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Brooks Laich never considered leaving Capitals

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Brooks Laich might’ve been the second-most sought-after free agent forward on the market this Friday. But he knew nothing of that.

“All along I didn’t pay attention to the buzz of going to this team or going to that team because I knew it wasn’t going to happen,” he said Tuesday in a teleconference about his new six-year, $27 million deal with the Capitals. “I knew all along that Washington wanted me back, and I knew I wanted to be back. It was just a matter of figuring out the details.”

Laich said Tuesday afternoon “there was never a serious consider to go anywhere else.” That followed comments from his agent, Roland Thompson, earlier that fell along those same lines – Laich wanted to stay with the Caps.

In fact, while the Caps announced the move Tuesday morning, the deal was agreed to before the draft, which started Friday night.

“I had no intention of going to July 1 or pushing Washington to the very edge,” Laich said. I wanted to get a fair deal and I wanted to get it done before the draft.”

There were some concerns Laich said he had about the team following its playoff exit. Those things remain private, he insisted, but pointed to more accountability in the locker room as something that needs to improve. Laich was convinced the Caps are “moving in the right direction.”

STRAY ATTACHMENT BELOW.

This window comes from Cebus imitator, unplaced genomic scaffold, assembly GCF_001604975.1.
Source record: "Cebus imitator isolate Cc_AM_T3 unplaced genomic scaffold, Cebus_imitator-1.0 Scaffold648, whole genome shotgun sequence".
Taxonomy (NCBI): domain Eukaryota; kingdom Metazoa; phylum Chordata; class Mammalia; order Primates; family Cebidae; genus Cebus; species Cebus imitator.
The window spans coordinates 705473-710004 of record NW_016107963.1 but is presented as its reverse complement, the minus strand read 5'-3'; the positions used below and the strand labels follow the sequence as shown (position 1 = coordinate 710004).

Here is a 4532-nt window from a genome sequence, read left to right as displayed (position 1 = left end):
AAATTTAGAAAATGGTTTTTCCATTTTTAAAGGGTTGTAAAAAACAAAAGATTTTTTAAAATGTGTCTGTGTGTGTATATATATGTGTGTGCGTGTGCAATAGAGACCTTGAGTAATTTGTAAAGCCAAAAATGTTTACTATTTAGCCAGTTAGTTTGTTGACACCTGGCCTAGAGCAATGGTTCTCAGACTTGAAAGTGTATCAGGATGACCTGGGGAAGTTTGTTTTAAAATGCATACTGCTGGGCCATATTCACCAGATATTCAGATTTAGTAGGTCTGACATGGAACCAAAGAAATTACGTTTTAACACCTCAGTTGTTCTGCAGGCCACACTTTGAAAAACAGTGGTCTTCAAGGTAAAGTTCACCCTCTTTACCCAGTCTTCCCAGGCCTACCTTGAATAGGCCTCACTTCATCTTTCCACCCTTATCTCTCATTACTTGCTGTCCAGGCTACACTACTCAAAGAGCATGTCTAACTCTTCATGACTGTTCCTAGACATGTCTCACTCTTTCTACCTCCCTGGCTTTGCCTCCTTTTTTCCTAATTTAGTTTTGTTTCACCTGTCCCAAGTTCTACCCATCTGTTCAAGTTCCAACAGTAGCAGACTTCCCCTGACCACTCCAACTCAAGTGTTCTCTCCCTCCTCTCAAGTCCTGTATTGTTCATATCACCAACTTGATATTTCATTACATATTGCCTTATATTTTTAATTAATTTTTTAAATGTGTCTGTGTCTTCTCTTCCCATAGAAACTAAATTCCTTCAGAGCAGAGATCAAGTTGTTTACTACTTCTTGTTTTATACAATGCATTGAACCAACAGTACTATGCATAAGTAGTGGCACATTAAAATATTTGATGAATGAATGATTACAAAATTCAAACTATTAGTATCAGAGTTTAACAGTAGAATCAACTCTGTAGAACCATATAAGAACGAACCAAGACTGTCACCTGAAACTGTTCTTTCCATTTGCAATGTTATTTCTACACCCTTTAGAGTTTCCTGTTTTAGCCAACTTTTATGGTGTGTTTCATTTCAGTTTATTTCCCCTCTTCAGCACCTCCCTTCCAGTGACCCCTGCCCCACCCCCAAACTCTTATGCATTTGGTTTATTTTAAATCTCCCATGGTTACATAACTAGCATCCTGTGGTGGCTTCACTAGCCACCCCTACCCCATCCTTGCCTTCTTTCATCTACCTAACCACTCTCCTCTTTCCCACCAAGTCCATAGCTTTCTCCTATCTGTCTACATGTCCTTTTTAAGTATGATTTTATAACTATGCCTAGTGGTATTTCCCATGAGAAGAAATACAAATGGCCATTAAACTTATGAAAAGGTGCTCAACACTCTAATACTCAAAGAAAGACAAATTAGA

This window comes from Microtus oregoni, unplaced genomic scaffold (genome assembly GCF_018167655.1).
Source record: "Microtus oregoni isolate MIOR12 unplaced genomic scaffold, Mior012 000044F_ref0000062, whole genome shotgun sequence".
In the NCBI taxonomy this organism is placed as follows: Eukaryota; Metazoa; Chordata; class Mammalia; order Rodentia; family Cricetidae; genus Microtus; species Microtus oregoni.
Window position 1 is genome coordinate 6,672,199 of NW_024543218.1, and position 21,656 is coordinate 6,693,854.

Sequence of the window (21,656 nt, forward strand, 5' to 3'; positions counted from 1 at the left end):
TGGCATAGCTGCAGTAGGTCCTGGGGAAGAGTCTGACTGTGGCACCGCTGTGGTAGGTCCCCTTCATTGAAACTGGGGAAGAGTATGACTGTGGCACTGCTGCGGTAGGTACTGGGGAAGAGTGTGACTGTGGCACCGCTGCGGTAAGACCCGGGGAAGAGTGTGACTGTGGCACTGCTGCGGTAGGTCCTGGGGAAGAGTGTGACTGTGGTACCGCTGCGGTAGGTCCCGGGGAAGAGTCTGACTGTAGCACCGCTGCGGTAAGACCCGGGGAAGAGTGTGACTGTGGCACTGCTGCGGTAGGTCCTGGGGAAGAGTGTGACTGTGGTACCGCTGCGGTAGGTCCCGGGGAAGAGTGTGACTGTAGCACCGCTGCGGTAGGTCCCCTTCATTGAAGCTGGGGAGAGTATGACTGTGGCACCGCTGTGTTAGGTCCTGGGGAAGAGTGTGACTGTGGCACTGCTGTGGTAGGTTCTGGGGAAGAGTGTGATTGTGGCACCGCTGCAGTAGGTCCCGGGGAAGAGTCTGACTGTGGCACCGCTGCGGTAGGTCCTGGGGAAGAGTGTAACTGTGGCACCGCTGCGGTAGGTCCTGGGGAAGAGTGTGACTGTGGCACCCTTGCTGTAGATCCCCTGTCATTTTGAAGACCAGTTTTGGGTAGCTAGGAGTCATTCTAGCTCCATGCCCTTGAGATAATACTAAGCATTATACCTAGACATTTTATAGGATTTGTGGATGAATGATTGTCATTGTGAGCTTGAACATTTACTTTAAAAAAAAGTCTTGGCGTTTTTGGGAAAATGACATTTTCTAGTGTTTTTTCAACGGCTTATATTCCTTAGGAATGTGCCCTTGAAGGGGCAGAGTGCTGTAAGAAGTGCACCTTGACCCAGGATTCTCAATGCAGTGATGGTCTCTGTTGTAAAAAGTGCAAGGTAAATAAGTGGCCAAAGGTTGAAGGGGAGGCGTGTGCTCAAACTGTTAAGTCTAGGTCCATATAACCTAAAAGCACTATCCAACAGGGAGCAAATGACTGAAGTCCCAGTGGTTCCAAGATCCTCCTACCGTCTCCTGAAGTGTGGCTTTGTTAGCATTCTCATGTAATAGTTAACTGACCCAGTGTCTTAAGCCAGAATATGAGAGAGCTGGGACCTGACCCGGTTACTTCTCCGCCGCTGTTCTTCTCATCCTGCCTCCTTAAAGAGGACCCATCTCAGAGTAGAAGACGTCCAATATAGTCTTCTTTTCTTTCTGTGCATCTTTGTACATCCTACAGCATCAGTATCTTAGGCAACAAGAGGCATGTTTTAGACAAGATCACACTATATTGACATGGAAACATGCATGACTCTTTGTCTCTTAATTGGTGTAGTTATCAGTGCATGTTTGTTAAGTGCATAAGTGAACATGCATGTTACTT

The destination in that right direction is a Stanley Cup. On Tuesday Laich sounded a lot like owner Ted Leonsis when he discussed how hard it was to win a title but admitted he and his teammates need to learn a lot about having success in the playoffs.

“I think our team is still growing,” he said. “People think we’re gonna win the Stanley Cup just because we had regular-season success. It doesn’t happen like that.”

While Laich knows he and his teammates have to be better to win a Cup, the 28-year-old forward pointed out that this contract won’t affect his game.

“The money, it’s fantastic and great that I can get it, but it’s not the reason I play the game at the end of the day,” Laich said. “It’s not gonna change how I prepare or how I play on the ice.”

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